Bond alternatives may not be the answer to low yields.
despite the number of articles I’ve written over the years that have a negative or warning tone, I am no Danny Downer. There’s no point in writing anything other than my candid opinion. Still, I reflected recently on my many negative articles, concluding that my often negative tone is a function of the proliferation of overpromises in our industry.
Perhaps the biggest overpromise today is that of bond substitutes. Bond yields remain skinny despite rising over the past year, which limits the return potential of balanced portfolios. In response, many investors and their financial advisors are opting to replace some or all of their bonds with other cash flow-generating investments. Dividend-paying stocks and real estate investment trusts (REITs) are popular choices for higher-yielding and higherreturning alternatives to bonds.
But these choices just give investors more stock market exposure and less diversification. And investors forget two things about these equities that spin off income: 1. When the stock market hits the next bear market, both dividend- payers and REITs will take it on the chin pretty hard, in line with the broader market. Income-paying equities lost more than the broader market in Canada during the global financial crisis. They also ended 2015 in a horrid, 16-month stretch that pushed prices down by 22%. Canadian stocks, in general, were down by only about 14% during the same time frame. The post-2000 tech bust is the only exception to dividend-payers’ deep bear market losses. 2. Many investors are under the mistaken impression that their dividend-payers will deliver them just as much in capital gains as the broader market — or more — on top of their dividends.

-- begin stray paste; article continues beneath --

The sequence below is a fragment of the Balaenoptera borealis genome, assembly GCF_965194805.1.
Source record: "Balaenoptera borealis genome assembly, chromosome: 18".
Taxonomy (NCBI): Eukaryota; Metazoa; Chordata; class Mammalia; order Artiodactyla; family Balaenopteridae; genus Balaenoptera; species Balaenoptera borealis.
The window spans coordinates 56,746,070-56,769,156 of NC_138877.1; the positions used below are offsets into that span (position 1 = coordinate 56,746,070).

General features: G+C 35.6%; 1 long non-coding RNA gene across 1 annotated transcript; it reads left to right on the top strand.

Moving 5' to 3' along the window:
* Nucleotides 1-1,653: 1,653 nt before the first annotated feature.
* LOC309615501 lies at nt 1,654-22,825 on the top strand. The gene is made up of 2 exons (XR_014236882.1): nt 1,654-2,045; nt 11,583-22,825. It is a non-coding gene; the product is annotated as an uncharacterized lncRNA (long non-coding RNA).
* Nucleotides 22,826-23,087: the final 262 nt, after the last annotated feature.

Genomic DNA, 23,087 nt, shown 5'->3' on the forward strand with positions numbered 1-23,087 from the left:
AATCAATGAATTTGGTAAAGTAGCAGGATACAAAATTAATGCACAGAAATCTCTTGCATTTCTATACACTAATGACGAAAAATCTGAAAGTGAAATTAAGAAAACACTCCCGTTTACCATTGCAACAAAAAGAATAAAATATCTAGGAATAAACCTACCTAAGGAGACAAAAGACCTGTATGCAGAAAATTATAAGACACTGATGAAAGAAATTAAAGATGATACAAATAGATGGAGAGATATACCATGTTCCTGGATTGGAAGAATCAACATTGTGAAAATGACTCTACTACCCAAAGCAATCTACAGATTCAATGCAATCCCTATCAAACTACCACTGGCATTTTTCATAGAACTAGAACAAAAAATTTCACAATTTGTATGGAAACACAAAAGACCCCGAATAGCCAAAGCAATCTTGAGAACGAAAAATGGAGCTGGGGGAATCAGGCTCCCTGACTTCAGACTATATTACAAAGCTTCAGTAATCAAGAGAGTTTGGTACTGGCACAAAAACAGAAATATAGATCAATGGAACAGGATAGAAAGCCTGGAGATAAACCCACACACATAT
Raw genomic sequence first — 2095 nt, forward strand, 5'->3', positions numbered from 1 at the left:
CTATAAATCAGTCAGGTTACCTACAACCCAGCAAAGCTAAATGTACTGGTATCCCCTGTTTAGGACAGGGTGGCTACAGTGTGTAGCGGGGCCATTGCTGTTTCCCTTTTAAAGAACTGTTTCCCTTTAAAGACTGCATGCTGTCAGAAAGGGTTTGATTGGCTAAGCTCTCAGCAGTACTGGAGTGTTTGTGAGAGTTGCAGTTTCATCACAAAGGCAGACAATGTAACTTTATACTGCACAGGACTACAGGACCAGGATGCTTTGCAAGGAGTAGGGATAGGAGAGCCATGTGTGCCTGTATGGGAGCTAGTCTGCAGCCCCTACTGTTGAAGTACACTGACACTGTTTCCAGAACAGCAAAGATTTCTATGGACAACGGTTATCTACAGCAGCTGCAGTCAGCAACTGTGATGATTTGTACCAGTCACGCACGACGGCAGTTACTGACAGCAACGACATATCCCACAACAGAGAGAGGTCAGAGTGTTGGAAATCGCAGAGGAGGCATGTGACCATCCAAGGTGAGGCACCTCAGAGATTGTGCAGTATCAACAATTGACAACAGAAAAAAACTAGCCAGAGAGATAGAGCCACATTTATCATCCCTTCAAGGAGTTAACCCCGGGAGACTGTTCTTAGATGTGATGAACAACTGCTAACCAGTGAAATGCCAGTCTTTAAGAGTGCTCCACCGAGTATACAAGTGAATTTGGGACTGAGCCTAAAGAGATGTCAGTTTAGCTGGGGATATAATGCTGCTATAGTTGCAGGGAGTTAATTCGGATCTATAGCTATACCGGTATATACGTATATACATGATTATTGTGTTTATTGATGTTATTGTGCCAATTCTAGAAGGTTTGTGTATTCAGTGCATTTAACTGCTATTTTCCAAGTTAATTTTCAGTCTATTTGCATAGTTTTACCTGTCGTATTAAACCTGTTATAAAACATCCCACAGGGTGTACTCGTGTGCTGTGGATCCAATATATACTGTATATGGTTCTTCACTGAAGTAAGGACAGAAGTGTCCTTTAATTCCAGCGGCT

Suppose that stocks are going to deliver, for example, 8% a year in the future through a combination of dividends, which are paid and reinvested, and capital appreciation. That 8% figure is the total — not on top of dividends. And, like Warren Buffett’s Berkshire Hathaway Inc., if stocks paid no dividends, that 8% would be entirely in the form of share price increases. In other words, the dividend might be a signal of growth or cash-flow discipline, but it’s part of the total return.
On the other hand, unconstrained bond funds are bond funds in name, but have more subtle exposure to risky assets. One such popular fund boasts a high single-digit return this year. Its long list of positions not only includes asset-backed loan pools, private loans and emerging markets debt, but also a complex web of derivative positions. Some positions are straightforward, such as shorting bond futures to reduce duration. Others require digging to contextualize. Examples include long and short currency bets, reverse/repurchase agreements and long and short derivative positions (on credit and interest rates).
This fund offers meaningful exposure to i nvestment-grade bonds. However, a statistical analysis of its performance reveals that some 70% of its volatility is linked to global stocks and high-yield bonds, which, in turn, are factors that drive returns. Analysis also reveals strong correlation to global stocks and high-yield bonds.
If you want more stocks to juice returns, just add stock exposure with your eyes wide open. But let’s not toss bonds aside entirely. Bonds are meant to protect against equities’ bear markets and provide cash for rebalancing when stocks are at a low point. Loading up on too many bond substitutes will leave clients — and your book — more vulnerable in the next bear market.
Perhaps the biggest “overpromise” today is that of bond substitutes
Dan Hallett, CFA, CFP, is vice president and principal with Oakville, Ont.-based HighView Financial Group, which designs portfolio solutions for affluent families and institutions.